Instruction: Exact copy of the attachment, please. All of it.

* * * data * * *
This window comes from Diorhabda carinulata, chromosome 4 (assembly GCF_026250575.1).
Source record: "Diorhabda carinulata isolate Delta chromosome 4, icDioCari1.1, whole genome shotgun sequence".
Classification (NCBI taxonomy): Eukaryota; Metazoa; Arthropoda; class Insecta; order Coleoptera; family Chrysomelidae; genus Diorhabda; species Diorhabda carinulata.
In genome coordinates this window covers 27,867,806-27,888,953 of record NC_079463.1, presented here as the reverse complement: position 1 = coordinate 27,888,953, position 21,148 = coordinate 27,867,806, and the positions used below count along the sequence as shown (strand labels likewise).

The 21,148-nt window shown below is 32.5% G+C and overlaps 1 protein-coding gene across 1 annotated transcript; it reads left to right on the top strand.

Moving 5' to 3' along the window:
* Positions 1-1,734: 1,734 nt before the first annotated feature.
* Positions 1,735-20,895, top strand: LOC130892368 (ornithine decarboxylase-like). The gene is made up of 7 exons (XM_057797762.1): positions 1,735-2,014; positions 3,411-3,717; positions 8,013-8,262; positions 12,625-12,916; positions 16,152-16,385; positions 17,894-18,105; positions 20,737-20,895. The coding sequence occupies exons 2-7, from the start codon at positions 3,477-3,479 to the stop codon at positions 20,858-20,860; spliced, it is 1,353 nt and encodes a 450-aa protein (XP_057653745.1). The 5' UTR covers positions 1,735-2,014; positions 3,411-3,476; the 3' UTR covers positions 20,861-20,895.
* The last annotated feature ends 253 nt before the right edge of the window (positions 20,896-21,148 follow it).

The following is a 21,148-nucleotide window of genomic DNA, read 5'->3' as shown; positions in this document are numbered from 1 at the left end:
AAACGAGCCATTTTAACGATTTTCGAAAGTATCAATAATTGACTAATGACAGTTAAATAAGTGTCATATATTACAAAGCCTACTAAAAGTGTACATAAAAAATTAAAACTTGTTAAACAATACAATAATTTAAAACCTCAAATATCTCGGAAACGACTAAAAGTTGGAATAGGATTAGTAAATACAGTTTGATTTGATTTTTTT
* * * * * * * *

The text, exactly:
This window comes from Diorhabda carinulata, chromosome 4 (assembly GCF_026250575.1).
Source record: "Diorhabda carinulata isolate Delta chromosome 4, icDioCari1.1, whole genome shotgun sequence".
Classification (NCBI taxonomy): Eukaryota; Metazoa; Arthropoda; class Insecta; order Coleoptera; family Chrysomelidae; genus Diorhabda; species Diorhabda carinulata.
In genome coordinates this window covers 27,867,806-27,888,953 of record NC_079463.1, presented here as the reverse complement: position 1 = coordinate 27,888,953, position 21,148 = coordinate 27,867,806, and the positions used below count along the sequence as shown (strand labels likewise).

The 21,148-nt window shown below is 32.5% G+C and overlaps 1 protein-coding gene across 1 annotated transcript; it reads left to right on the top strand.

Moving 5' to 3' along the window:
* Positions 1-1,734: 1,734 nt before the first annotated feature.
* Positions 1,735-20,895, top strand: LOC130892368 (ornithine decarboxylase-like). The gene is made up of 7 exons (XM_057797762.1): positions 1,735-2,014; positions 3,411-3,717; positions 8,013-8,262; positions 12,625-12,916; positions 16,152-16,385; positions 17,894-18,105; positions 20,737-20,895. The coding sequence occupies exons 2-7, from the start codon at positions 3,477-3,479 to the stop codon at positions 20,858-20,860; spliced, it is 1,353 nt and encodes a 450-aa protein (XP_057653745.1). The 5' UTR covers positions 1,735-2,014; positions 3,411-3,476; the 3' UTR covers positions 20,861-20,895.
* The last annotated feature ends 253 nt before the right edge of the window (positions 20,896-21,148 follow it).

The following is a 21,148-nucleotide window of genomic DNA, read 5'->3' as shown; positions in this document are numbered from 1 at the left end:
AAACGAGCCATTTTAACGATTTTCGAAAGTATCAATAATTGACTAATGACAGTTAAATAAGTGTCATATATTACAAAGCCTACTAAAAGTGTACATAAAAAATTAAAACTTGTTAAACAATACAATAATTTAAAACCTCAAATATCTCGGAAACGACTAAAAGTTGGAATAGGATTAGTAAATACAGTTTGATTTGATTTTTTT